Wreck-It Ralph (PG). The trailers make “Wreck-It Ralph” look hilarious and ingenious, but the actual film is something less. Still, kids 8 and older who love arcade and computer games will have good fun. The idea of arcade game figures having lives inside all that circuitry is ripe for invention. Ralph is a villain in a game who stomps on an apartment building so Felix can repair it with his magic hammer. But Ralph would rather be a good guy. After the arcade closes one night, he sneaks into another game and wins a medal. Then he meets a smart-alecky little girl. She annoys Ralph at first, but then he sees that, like him, she’s an outcast. He helps her build a go-cart to win a race. Now he has someone to protect.
THE BOTTOM LINE: There’s a lot of toilet humor in “Wreck-It Ralph.” The level of mayhem and violence gets pretty intense later in the film. Ralph looks like the Hulk at one point.
Brooklyn Castle (PG). Chess is the life-changing activity for the middle-schoolers in “Brooklyn Castle.” Their story easily could enthrall kids 10 and older. The documentary follows the fortunes of the chess team from Brooklyn public middle school I.S. 318, in an area where 65 percent of the kids live below the poverty line. Their school has developed a chess team that has won national championships. The movie shows how the principals, teachers, parents and students make it through a trying time when funds were drastically cut. The concentration and focus required for chess helps the kids in academics, too, and they vie for spots in New York’s best public high schools.
THE BOTTOM LINE: The emotional tension leading up to big tournaments and tears after a child loses are very real and may elicit similar reactions from empathetic children watching this film. They’ll also hear rare crude language.
Lincoln. Any fears that Steven Spielberg’s “Lincoln” would be a preachy epic will fall away for teens who see this extraordinarily entertaining movie about Abraham Lincoln’s struggle to pass the 13th Amendment abolishing slavery. We watch as the president conspires with Secretary of State William Seward to reel in votes before the end of the Civil War and before Lincoln’s second inauguration. He wants the abolishment of slavery before he makes peace. A trio of smarmy political operatives start courting congressmen. All this unfolds amid the Lincolns’ difficult but loving marriage, with Mary Todd Lincoln unable to stop grieving over the loss of their son Willie. He delights in their playful son, Tad, and has strained relations with their grown son, Robert, who feels he should enlist, to his mother’s horror.
The bottom line: Three scenes make “Lincoln” problematic for some middle-schoolers. One shows soldiers fighting intensely but non-graphically with bayonets; another shows Lincoln riding through a battlefield seeing endless dead bodies; the third shows Robert watching as a wheelbarrow full of severed limbs is dumped near an army hospital. Characters smoke, drink and curse. The N-word is heard often, with other racial insults. A marital fight between the Lincolns is upsetting.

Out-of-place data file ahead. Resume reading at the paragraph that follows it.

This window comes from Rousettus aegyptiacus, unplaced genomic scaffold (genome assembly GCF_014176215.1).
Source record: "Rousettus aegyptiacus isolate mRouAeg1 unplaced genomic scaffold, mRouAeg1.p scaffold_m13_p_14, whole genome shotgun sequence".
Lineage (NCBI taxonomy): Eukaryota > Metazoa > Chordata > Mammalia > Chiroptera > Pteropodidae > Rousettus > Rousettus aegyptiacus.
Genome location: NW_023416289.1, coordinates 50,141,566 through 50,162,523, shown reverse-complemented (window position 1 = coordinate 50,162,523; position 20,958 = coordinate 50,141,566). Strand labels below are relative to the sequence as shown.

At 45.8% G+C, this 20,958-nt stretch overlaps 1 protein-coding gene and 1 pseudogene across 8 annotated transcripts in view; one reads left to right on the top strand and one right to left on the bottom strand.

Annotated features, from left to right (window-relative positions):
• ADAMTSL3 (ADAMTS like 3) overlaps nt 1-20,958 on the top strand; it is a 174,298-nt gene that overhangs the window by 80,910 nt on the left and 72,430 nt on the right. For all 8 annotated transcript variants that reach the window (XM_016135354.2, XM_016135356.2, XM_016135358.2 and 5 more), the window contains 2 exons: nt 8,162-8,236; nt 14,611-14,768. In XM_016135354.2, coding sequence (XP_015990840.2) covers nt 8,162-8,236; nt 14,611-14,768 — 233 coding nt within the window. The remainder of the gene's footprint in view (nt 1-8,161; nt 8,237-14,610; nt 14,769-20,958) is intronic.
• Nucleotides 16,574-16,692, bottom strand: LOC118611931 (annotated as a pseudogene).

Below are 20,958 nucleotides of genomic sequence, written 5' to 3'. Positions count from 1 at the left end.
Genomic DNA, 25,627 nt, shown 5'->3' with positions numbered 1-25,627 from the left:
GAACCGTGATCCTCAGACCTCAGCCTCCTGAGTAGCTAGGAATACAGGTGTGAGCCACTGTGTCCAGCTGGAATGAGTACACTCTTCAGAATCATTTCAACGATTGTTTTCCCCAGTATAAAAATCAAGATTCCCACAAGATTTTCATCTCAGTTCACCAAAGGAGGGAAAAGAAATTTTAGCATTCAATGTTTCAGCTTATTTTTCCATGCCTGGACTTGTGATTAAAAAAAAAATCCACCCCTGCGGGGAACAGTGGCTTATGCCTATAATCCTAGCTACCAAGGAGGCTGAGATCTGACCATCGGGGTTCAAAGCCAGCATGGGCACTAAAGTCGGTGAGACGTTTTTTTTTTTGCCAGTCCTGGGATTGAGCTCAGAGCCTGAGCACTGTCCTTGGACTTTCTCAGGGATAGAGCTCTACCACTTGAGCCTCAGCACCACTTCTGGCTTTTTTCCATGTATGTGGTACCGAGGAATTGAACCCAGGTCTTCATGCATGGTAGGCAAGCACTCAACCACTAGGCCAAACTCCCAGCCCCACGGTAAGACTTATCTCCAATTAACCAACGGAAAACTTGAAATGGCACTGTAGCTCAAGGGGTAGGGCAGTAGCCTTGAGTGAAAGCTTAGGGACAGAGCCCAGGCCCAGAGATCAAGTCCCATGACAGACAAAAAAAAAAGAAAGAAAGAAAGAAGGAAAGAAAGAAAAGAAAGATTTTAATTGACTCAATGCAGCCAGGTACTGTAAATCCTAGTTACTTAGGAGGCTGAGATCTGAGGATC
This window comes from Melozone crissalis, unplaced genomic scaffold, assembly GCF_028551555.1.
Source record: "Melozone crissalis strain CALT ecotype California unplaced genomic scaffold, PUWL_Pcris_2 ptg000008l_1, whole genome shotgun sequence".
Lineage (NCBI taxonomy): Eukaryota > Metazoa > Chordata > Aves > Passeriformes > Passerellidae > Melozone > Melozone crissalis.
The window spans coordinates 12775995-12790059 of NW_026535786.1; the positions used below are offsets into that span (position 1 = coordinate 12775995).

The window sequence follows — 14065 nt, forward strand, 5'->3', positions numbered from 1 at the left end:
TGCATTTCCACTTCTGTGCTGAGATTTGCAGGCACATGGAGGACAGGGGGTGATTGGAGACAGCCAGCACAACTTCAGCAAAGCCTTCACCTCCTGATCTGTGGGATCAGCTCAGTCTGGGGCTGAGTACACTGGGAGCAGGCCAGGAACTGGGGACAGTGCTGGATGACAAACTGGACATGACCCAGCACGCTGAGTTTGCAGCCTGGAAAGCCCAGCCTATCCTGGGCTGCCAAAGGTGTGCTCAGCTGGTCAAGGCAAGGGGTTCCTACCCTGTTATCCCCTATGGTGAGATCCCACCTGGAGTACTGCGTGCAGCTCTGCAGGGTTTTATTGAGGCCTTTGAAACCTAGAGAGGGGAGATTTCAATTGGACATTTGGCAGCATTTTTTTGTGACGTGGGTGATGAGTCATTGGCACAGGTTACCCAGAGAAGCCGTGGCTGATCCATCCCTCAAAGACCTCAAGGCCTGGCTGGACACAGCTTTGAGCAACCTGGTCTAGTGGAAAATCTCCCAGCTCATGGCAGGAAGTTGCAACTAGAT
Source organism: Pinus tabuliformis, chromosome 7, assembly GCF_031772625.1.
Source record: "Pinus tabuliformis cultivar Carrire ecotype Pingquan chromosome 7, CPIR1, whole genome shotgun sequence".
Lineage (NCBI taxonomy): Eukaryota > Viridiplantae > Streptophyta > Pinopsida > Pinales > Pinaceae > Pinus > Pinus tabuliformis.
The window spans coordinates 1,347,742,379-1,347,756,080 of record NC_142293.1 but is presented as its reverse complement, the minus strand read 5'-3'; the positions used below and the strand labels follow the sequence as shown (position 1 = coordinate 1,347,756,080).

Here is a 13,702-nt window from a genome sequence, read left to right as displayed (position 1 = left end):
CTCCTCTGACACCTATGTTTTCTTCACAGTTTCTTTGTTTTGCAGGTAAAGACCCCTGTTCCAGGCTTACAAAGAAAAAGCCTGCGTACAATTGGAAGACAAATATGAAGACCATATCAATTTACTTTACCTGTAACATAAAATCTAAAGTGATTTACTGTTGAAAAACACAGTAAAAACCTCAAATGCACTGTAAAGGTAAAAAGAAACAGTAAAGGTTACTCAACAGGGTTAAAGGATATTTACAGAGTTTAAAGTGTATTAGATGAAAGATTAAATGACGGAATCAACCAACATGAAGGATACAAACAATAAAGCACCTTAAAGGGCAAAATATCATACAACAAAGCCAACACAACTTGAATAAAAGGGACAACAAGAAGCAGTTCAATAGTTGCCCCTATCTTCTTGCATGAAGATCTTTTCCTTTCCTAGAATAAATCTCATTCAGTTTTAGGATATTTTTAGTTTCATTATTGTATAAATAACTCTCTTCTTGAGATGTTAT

Skyfall. Teens who appreciate the “Bourne” films will find plenty to savor in this endlessly clever James Bond film, with its dark humor and worldview, complex characters, moral dilemmas and high-stakes action. The opening chase through Istanbul goes from motorbikes to a moving train, on which Bond is shot, swallowed up by a waterfall and presumed dead. M, the head of MI6, has already written 007’s obituary when he reappears. He goes through tests to prove he’s ready for action, though he feels less than chipper, especially after meeting the new Q. M sends 007 into the fray. The hunt eventually leads to a villain who likes to torture people.
THE BOTTOM LINE: Amid the gunplay, including nongraphic murders, explosions, high-speed chases, subway crashes, attack helicopters, knife duels and fistfights, there is little that is graphic or bloody. A couple of point-blank killings are strongly implied. We see video of an agent as he is shot. The script includes occasional profanity, crude language and frisky but mild verbal sexual innuendo. A brief shower scene with a beauty Bond encounters on his travels hints at nudity, but is non-explicit. A villain reveals a grievous jaw injury.
The Man With the Iron Fists. The blood gushes in every direction in this occasionally amusing martial arts epic geared for audiences 17 and older. It is directed and co-written by rap star, actor, composer and kung-fu enthusiast RZA of the Wu-Tang Clan. Set in what appears to be a 19th-century Chinese village whose primary business is a fancy brothel, the action involves warring clans vying for supremacy and a huge cache of gold. The mysterious town blacksmith, who narrates the impossible-to-follow story, forges weapons for whoever pays him. A burly Englishman known as Jack Knife consorts with the brothel women and calls men “dear chap,” but can, if need be, hack a bad guy in half.
THE BOTTOM LINE: The violence is intense and exceedingly bloody, with scenes of torture and limbs hacked off. Sexual situations are explicit. Phobics might cringe at a snake inside a dead man’s mouth. Children are shown in danger. The script includes much use of the N-word and strong profanity.
Horwitz is a freelance writer.